> (has-full-house? *cards*)
#f
After you define this function, compare the result obtained by evaluating an
expression such as
(gen-and-test 1000 gen-poker-hand has-full-house?)
How big does the first input of GEN-AND-TEST have to be before your answer
gets close to the "real answer"?
Problem 1
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A five-card hand in poker is called a "straight" if the ranks of the cards
can be put into any of the following sequences:
A, 2, 3, 4, 5
2, 3, 4, 5, 6
3, 4, 5, 6, 7
4, 5, 6, 7, 8
5, 6, 7, 8, 9
6, 7, 8, 9, 10
7, 8, 9, 10, J
8, 9, 10, J, Q
9, 10, J, Q, K
10, J, Q, K, A
Here, too, suits do not matter when determining whether a hand is a straight.
Part A:
Define a variable, called *NUM-STRAIGHTS*, whose value is the number of
distinct 5-card hands that are straights.
Define a variable, called *PROB-STRAIGHT*, whose value is the probability
of getting dealt a 5-card straight from a standard deck of 52 cards.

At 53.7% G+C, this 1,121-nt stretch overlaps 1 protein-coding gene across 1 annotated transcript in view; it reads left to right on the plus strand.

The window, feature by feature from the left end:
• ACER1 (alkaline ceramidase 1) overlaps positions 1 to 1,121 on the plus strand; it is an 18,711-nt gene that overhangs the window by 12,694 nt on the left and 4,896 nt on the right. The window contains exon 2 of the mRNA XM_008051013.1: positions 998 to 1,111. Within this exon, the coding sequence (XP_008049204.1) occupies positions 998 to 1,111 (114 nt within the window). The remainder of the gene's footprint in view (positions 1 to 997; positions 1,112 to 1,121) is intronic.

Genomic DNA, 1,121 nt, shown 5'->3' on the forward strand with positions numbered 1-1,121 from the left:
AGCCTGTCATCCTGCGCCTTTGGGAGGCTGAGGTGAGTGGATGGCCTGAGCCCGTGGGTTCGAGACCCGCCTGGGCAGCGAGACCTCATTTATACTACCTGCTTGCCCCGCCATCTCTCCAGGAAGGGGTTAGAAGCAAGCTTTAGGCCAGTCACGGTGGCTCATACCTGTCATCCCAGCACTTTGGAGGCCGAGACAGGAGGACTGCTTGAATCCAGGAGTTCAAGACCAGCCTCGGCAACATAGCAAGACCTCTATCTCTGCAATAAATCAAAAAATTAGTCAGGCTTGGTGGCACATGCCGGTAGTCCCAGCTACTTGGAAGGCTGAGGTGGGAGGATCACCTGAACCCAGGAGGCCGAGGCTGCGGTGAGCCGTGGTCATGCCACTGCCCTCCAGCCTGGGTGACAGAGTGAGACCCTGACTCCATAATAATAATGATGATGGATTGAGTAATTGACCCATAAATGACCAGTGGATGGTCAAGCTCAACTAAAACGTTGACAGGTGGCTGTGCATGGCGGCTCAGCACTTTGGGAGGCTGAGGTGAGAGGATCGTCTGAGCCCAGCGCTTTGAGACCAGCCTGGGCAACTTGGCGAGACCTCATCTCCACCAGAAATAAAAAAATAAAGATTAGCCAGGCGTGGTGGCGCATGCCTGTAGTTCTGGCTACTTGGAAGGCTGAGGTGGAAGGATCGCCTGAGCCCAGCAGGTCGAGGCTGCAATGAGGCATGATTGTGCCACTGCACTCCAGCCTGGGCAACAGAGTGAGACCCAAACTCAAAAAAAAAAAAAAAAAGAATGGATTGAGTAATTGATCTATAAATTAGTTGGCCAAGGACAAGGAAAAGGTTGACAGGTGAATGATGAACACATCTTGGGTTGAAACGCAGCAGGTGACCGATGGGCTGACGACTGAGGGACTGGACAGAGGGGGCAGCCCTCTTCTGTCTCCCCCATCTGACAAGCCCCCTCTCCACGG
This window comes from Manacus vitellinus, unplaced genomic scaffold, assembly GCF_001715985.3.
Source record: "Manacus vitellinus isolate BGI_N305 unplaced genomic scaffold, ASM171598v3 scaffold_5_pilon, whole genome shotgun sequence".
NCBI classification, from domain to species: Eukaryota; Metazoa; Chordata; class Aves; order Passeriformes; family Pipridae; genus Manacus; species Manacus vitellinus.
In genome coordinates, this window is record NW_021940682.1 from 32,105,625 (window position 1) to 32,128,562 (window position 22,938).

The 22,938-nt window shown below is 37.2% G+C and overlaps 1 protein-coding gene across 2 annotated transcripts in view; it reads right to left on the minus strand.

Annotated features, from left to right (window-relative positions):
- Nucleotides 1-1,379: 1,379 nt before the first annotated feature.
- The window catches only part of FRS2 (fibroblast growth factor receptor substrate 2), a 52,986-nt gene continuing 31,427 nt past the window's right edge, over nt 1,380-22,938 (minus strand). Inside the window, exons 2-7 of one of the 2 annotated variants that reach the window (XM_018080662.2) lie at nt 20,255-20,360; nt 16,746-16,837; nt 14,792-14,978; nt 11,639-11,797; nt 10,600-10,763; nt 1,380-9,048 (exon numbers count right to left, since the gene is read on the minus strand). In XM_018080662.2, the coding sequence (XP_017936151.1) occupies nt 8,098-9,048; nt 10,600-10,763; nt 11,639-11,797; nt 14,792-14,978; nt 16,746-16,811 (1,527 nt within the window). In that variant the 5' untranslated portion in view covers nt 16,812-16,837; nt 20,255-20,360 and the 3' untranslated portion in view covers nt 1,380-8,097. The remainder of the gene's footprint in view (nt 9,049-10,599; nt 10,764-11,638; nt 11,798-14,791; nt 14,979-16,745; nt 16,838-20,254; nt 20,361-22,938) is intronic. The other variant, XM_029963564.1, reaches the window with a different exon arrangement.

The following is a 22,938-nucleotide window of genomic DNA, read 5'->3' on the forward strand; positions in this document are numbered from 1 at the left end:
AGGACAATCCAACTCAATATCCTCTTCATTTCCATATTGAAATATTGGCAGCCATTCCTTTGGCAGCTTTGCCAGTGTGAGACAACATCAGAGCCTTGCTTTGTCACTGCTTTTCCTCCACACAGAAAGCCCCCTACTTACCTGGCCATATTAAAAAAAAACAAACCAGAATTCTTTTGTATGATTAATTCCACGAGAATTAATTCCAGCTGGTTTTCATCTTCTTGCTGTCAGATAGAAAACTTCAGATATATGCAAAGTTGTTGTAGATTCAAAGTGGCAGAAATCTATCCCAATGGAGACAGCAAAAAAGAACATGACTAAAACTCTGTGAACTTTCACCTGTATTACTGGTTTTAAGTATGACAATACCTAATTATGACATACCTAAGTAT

Part B:
Define a function, called HAS-STRAIGHT?, that returns #t if a given list
of "cards" (i.e., numbers from 0 to 51, inclusive) contains a "straight".
Here are some examples: ("Kangaroo straights" do not count!)
> (sort (map rank (list 19 31 7 9 47)) <=)
(6 7 8 9 10)
> (has-straight? (list 19 31 7 9 47))
#t
> (sort (map rank (list 19 32 7 9 47)) <=)
(7 7 8 9 10)
> (has-straight? (list 19 32 7 9 47))
#f
> (sort (map rank (list 1 3 5 7 9)) <=)
(2 4 6 8 10)
> (has-straight? (list 1 3 5 7 9))
#f
Hint: Make your function simple! How can you transform the sorted list of
ranks for any straight into one of two lists?
After your function is working, evaluate an expression such as:
(gen-and-test 1000 gen-poker-hand has-straight?)
The answer should come out to be about the same as the probability you
calculated in Part A.
Problem 2
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Recall that in the Monty Hall problem, a contestant is given a choice
among three doors, behind one of which is a prize -- a car -- and behind
two of which are goats, but are not even goats - they are llamas!
After choosing a door, the host opens one of the two doors the contestant
did not select, revealing a goat. The player may then stick with her
original choice or switch to the other unopened door.